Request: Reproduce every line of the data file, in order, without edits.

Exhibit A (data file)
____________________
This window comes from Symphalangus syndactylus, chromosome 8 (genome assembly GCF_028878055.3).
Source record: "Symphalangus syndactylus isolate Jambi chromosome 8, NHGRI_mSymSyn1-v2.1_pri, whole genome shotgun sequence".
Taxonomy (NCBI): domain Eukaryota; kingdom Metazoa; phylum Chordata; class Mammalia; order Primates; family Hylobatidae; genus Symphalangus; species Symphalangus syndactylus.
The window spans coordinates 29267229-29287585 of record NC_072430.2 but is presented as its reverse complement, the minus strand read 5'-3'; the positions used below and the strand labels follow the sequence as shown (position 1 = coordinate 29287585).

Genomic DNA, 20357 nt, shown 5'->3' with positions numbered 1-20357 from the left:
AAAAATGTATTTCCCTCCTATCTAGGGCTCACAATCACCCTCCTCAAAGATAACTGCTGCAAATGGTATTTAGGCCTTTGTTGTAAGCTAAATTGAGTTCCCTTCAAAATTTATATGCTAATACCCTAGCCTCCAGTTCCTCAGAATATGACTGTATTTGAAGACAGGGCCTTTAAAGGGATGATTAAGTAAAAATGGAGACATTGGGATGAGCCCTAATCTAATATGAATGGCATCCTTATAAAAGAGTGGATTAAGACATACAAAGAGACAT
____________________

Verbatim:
This window comes from Symphalangus syndactylus, chromosome 8 (genome assembly GCF_028878055.3).
Source record: "Symphalangus syndactylus isolate Jambi chromosome 8, NHGRI_mSymSyn1-v2.1_pri, whole genome shotgun sequence".
Taxonomy (NCBI): domain Eukaryota; kingdom Metazoa; phylum Chordata; class Mammalia; order Primates; family Hylobatidae; genus Symphalangus; species Symphalangus syndactylus.
The window spans coordinates 29267229-29287585 of record NC_072430.2 but is presented as its reverse complement, the minus strand read 5'-3'; the positions used below and the strand labels follow the sequence as shown (position 1 = coordinate 29287585).

Genomic DNA, 20357 nt, shown 5'->3' with positions numbered 1-20357 from the left:
AAAAATGTATTTCCCTCCTATCTAGGGCTCACAATCACCCTCCTCAAAGATAACTGCTGCAAATGGTATTTAGGCCTTTGTTGTAAGCTAAATTGAGTTCCCTTCAAAATTTATATGCTAATACCCTAGCCTCCAGTTCCTCAGAATATGACTGTATTTGAAGACAGGGCCTTTAAAGGGATGATTAAGTAAAAATGGAGACATTGGGATGAGCCCTAATCTAATATGAATGGCATCCTTATAAAAGAGTGGATTAAGACATACAAAGAGACAT